Monday, August 26, 2019
Appropriate @ Donmar Warehouse...
It's hard to believe Appropriate was written way back in 2014; it seems so precisely pointed at the current 'post-truth' culture ushered in by climate change deniers, and boggling accusations of fake news that you'd think Branden Jacobs-Jenkins had penned it within the past few months. It must instead be a testament to the inescapable and unflinching truths that Jacobs-Jenkins' writing brings centre-stage that the play has so much to reflect on in 2019.
Appropriate focuses around the dysfunctional Lafayette family. They have been forced to convene to deal with their recently-deceased father's immensely unkempt plantation house. The family chiefly consist of three siblings; oldest sister, argumentative and devoted Toni (Monica Dolan), middle brother, pragmatic yet money-driven Bo (Steven Mackintosh), and the youngest brother, fraught recovering addict Franz (Edward Hogg).
Tensions rise to extreme levels over the ghosts of their pasts, as they are forced to reconcile with the notion that – being a plantation owner – their father may not have been as good a man as they'd initially thought. Horrific photographs are discovered of slaves being lynched, gruesome human remains are discovered in jars.
The insecurities and inherited generational ignorance are exacerbated further by Toni's reclusive son Rhys (Charles Furness), Franz's notably younger fiancée River (Tafline Steen), and Bo's mothering wife Rachael (Jaimi Barbakoff) and teenage daughter Cassie (Isabella Pappas) who's determined to be treated like an adult. Each character feels like they've been crafted to prod and provoke the others in ways that are a joy to watch. Sparks start to fly.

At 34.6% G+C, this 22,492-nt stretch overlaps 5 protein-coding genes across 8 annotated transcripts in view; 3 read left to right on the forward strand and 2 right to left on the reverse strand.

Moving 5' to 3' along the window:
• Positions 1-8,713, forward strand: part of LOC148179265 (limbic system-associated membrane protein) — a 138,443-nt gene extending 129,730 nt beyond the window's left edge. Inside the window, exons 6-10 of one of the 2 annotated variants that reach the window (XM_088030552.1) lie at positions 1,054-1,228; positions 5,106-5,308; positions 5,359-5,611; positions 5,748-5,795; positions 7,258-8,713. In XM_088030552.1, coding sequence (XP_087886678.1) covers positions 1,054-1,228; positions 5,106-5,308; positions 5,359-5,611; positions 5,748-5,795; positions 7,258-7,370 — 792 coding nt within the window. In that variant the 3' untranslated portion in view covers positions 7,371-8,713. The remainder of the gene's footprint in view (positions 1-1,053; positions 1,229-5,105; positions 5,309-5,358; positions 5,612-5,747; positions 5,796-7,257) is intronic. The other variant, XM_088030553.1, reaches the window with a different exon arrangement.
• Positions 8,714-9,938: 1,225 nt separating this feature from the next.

Ola Ince's direction brings out great performances from all the cast, although Dolan is particularly noteworthy as the ferocious centre of most of the play's conflict. That's not to say that Jacobs-Jenkins' script doesn't give every character a chance to shine; Furness and Pappas, for example, share a sensitive and poignant scene reflecting on the buzz of the cicadas surrounding the house – a cacophony brought to life by Donato Wharton's claustrophobic sound design. Other design elements are equally exceptional, such as the Lafayettes' late father's hoarding realised brilliantly in the overwhelmingly creaky and creepy set from Fly Davis.
And although Appropriate is presented mainly as family drama, there are also undercurrents of horror – characters feel presences, lights flicker, and objects move of their own volition when no-one's in the room. The play gave the impression that these two genres were going to collide spectacularly in the play's climax - but sadly they didn't. There is a bit of a fizzle at the end - an underwhelming montage. Which is a shame, because Appropriate is otherwise an urgent wake-up call to how the way we remember the past could be cataclysmic for the future.